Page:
A few key takeaways from the study.
This is the first time the research has been done. We've got no baseline or trend, just a one-time measurement. Further monitoring would be a Very Good Idea[tm].
There's no indication of bacterial load, or of bacteria present in prepared (cooked) product. The health impacts are not clear, though eating raw meat doesn't sound like a great idea.
There's little comparison of differences between hormone/antibiotic treated meat and organic/untreated meats. Except that the study included beef, pork, and poultry. Poultry has been antibiotic-free in the US since the 1970s.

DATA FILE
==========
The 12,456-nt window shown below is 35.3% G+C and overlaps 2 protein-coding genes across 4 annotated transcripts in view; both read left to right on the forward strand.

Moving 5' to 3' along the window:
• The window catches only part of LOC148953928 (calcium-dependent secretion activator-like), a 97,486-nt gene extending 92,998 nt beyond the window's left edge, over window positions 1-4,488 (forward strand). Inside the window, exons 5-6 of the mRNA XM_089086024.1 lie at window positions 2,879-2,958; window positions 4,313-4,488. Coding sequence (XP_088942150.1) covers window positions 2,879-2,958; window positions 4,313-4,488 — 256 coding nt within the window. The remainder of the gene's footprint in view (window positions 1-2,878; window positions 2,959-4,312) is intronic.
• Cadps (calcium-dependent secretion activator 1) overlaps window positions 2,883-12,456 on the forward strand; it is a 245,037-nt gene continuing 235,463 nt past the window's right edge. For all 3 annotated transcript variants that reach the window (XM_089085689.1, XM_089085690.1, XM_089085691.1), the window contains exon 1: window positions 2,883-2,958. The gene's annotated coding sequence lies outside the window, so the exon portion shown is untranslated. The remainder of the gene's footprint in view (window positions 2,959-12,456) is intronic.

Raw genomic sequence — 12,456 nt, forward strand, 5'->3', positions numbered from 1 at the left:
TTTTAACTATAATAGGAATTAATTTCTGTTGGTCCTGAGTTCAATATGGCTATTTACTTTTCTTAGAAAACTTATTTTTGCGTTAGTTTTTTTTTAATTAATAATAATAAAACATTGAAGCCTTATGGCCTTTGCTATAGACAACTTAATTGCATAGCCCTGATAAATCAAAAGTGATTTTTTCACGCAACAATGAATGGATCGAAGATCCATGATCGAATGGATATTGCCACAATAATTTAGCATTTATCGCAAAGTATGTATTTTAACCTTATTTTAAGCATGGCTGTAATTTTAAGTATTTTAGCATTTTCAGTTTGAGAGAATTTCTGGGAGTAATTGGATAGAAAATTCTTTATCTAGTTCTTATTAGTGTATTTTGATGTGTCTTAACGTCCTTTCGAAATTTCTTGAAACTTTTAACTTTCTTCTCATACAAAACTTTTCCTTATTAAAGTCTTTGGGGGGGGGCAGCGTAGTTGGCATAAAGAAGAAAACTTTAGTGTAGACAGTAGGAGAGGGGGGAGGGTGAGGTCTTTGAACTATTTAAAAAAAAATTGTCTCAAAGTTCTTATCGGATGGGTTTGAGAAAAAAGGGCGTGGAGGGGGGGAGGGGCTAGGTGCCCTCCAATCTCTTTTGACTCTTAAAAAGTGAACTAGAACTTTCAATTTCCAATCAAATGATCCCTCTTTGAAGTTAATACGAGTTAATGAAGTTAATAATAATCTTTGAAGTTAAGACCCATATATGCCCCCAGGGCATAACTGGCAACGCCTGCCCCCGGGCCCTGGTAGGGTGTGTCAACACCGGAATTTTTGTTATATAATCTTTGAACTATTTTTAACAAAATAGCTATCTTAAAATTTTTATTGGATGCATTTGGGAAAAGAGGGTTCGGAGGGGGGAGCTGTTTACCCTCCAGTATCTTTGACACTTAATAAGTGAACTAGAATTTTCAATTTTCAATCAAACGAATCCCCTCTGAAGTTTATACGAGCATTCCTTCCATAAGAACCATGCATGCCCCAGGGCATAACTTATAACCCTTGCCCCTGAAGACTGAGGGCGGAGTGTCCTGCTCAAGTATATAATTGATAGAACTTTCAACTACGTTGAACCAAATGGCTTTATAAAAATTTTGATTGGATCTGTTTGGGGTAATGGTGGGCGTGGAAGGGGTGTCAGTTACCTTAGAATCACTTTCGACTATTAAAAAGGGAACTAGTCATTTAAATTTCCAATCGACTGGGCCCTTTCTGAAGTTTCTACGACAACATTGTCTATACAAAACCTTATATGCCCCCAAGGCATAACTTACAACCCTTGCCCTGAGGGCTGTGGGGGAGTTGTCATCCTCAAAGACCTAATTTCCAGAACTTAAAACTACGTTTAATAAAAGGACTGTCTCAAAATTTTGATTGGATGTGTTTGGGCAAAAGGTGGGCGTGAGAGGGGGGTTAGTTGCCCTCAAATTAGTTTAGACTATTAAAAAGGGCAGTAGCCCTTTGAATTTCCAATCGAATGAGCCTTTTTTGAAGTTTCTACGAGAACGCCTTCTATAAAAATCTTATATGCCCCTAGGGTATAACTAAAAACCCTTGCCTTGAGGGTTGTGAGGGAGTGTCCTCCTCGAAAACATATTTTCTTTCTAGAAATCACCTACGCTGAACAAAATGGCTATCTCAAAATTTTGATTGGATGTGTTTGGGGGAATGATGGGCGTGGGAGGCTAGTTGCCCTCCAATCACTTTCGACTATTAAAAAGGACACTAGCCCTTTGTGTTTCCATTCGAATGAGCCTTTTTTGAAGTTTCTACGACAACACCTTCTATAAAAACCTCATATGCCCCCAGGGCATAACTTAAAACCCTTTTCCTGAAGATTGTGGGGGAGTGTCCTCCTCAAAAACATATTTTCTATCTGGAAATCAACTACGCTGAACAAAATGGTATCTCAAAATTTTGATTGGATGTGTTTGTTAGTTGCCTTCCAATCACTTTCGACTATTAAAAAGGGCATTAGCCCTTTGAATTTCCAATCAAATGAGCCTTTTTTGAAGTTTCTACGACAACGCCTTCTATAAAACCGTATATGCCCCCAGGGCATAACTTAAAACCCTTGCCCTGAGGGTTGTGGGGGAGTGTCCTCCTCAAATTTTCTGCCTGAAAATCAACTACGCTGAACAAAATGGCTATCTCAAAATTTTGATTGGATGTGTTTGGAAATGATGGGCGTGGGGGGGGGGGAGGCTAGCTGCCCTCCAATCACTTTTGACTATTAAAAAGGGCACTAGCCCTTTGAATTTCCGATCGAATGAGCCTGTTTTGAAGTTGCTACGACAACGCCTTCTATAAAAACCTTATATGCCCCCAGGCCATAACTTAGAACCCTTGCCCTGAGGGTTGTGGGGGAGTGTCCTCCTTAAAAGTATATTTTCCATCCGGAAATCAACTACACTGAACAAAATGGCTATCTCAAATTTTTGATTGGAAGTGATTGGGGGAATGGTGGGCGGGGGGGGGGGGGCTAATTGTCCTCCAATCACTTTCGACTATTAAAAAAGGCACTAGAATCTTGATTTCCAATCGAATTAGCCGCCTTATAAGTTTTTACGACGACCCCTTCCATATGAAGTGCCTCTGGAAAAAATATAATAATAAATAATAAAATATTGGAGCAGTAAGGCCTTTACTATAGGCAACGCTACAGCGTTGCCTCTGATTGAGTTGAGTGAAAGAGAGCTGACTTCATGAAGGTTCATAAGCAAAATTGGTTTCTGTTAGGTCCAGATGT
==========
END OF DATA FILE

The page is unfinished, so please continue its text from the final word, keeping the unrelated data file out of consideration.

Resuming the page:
Cross-contamination in handling (based on the bacteria being inside the meat) seems unlikely. This also suggests that the bacteria are endemic in existing beef/pork/poultry populations.
CAFO (consolidated animal feed operations, a/k/a feedlots) are implicated, though there's no direct correlation from the study (common sense strongly suggests to me that CAFOs aren't sustainable or hygenic though).
Pigs are very similar to humans, and the thought of antibiotic-resistant strains being common in swine is pretty troubling. There's movement on limiting antibiotics for pork: https://www.nytimes.com/2010/09/15/us/15farm.html
There's no final public-health outcome conclusion of the study. Possible mechanism/issue, but given good food-handling and prep practices, likely limited end risk.